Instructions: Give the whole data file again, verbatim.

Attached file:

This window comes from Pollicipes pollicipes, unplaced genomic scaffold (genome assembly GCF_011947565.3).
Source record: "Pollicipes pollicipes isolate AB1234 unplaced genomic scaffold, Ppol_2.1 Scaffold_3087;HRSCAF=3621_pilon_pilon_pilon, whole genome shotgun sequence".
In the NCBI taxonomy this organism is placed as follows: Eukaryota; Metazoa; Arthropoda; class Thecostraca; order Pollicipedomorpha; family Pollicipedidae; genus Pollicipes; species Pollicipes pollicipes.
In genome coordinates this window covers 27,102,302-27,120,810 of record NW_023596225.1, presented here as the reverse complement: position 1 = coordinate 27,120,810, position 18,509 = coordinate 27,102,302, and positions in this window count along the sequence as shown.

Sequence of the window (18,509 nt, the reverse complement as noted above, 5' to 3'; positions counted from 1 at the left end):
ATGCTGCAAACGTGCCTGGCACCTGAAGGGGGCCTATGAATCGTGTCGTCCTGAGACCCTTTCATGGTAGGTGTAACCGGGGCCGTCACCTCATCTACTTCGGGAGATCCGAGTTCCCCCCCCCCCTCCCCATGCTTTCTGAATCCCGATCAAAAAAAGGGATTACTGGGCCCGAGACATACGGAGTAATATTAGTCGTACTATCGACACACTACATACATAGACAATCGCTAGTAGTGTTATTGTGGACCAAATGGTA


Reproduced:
This window comes from Pollicipes pollicipes, unplaced genomic scaffold (genome assembly GCF_011947565.3).
Source record: "Pollicipes pollicipes isolate AB1234 unplaced genomic scaffold, Ppol_2.1 Scaffold_3087;HRSCAF=3621_pilon_pilon_pilon, whole genome shotgun sequence".
In the NCBI taxonomy this organism is placed as follows: Eukaryota; Metazoa; Arthropoda; class Thecostraca; order Pollicipedomorpha; family Pollicipedidae; genus Pollicipes; species Pollicipes pollicipes.
In genome coordinates this window covers 27,102,302-27,120,810 of record NW_023596225.1, presented here as the reverse complement: position 1 = coordinate 27,120,810, position 18,509 = coordinate 27,102,302, and positions in this window count along the sequence as shown.

Sequence of the window (18,509 nt, the reverse complement as noted above, 5' to 3'; positions counted from 1 at the left end):
ATGCTGCAAACGTGCCTGGCACCTGAAGGGGGCCTATGAATCGTGTCGTCCTGAGACCCTTTCATGGTAGGTGTAACCGGGGCCGTCACCTCATCTACTTCGGGAGATCCGAGTTCCCCCCCCCCCTCCCCATGCTTTCTGAATCCCGATCAAAAAAAGGGATTACTGGGCCCGAGACATACGGAGTAATATTAGTCGTACTATCGACACACTACATACATAGACAATCGCTAGTAGTGTTATTGTGGACCAAATGGTA